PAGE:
The contestations of the gathered voices of Malmö
Malmö, Sweden, is a city smaller than its reputation. Stories about the city as a scary place – based on a master-narrative that combines black economy, street violence, and (allegedly failed) multiculturalism – depicts the part of the city’s population that is racialised as non-white as a problem for (the proper) society and adds plight to the social vulnerabilities that this population handles in their everyday life. In a competing narrative, with strong proponents in City Hall and the local liberal newspaper Sydsvenskan, Malmö is an excitingly complex urban space, which is close to the European continent and open to the world. In this narrative, the multiculturalism of the city, and those seen to embody it, become a backdrop to urban middle-class life. Each in their own way, these two influential narratives about Malmö marginalise the voices from many of the city’s inhabitants.
With less than 350,000 inhabitants, Malmö is counted as the third of Sweden’s “big cities”. Its dense city-plan however makes it a better example of the super-diverse urbanity typical for post-colonial Europe than the bigger city Gothenburg and the capital Stockholm. One third of Malmö’s population is born outside of Sweden, more than half of the population has a parent with a migratory background, and almost 170 different languages are spoken in the city. Meanwhile, Malmö has the poorest population among Swedish cities, and is in fact the only Swedish city with a population that is getting poorer by the year. Sociologists Etienne Balibar and Immanuel Wallerstein’s insight that race is the way class is experienced seems to capture something important about the contemporary Malmö experience.
For a couple of years, we have been first the conveners of and then participants in, but also observers of a diverse group of professionals and civil society actors that have worked together to invent a way to enhance the right to the city in Malmö by engaging in sustained conversations around life stories from the large part of the city’s population that is working-class and exposed to structural as well as subjective racism. The result of that voluntary work is the association the Gathered Voices of Malmö (hereafter MSR from its name in Swedish: Malmös samlade röster).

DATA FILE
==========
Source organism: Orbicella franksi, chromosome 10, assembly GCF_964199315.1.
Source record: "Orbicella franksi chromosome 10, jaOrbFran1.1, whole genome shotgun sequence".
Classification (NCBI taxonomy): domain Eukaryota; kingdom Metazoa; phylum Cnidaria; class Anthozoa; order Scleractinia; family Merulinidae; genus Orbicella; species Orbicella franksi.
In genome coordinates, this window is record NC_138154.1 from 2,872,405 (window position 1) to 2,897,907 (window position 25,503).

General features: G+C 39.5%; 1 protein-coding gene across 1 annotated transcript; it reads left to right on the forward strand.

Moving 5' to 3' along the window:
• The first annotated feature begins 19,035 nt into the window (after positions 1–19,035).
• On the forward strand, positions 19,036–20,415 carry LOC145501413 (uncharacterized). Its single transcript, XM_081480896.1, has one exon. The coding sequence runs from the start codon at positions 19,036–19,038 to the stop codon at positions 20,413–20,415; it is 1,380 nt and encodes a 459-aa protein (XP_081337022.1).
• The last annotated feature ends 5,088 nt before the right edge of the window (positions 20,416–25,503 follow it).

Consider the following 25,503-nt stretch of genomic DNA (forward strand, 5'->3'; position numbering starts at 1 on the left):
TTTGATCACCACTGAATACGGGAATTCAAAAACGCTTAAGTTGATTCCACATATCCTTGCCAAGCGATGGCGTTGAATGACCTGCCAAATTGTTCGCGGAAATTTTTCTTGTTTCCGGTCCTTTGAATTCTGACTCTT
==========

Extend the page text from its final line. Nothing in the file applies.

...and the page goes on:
The activists, community leaders, scholars, museum professionals, playwrights, and others that have been part of setting up the MSR have found common ground in the need to supplement their already ongoing work for social justice and political recognition with a cultural facility that would challenge dominant narratives about Malmö and let people living in that city work with their experiences and visions for the future in their own ways and for their own causes.
What follows is our story about the MSR, derived from interviews with some of its founding members, of what we did when we were assigned to do an ongoing evaluation of the expanding life-story process. Our conversations (of which only a few are quoted in this article) have given MSR’s members possibilities to reflect on their activities and connect them to their life stories and stories about living in Malmö, with us as active listeners.
From research initiation project to cultural association
“It all started with that meeting at the university, that in a pedagogical and exciting way introduced the work we had before us … It was like you [Robert] said: ‘This is how I see things … Shall we do something about it?’ But you never said what we should do or how we should do it.”
This is how Rena Baledi – who is an organiser in the association Swedish Queer Initiative and at the time of the meeting was also working at the Museum of Movement – remembers the start of the process leading up to the formation of the MSR. She is talking about a workshop at Malmö University in 2019 that brought together for the first time a professionally and socially diverse group of people, of whom some would go on to form the MSR. The discussions on that day were initiated and framed by Robert Nilsson Mohammadi’s presentation on how established narratives about the city contribute to sustaining its inequalities.
This workshop marked the start of a research initiation project called Malmö Life Stories, aimed at adapting the methods from the Montreal Life Stories Project which was done between 2007 and 2012 by scholars at Concordia University and their partners in some of Montreal’s diasporic communities. At the workshop, Steven High from the Concordia Centre for Oral History and Digital Storytelling spoke about how their Montreal-based life story-project had been organised. All the participants then presented the life-story work they had done as museum professionals, stage-producers or community-leaders, for example. Rena Baledi describes the day:
“We started off from a message on what is problematic in our situation that was recognised by all the social movement people at the meeting, since we are working against it in our every-day organising and community-building. We all had our previous experiences of having done life story-work, but in different ways as activists, researchers, playwrights and so on. And we also had the example from Montreal that showed what could be done by a collective life story-project. We were given this vision of how it could work, and then we chose what was useful for us.”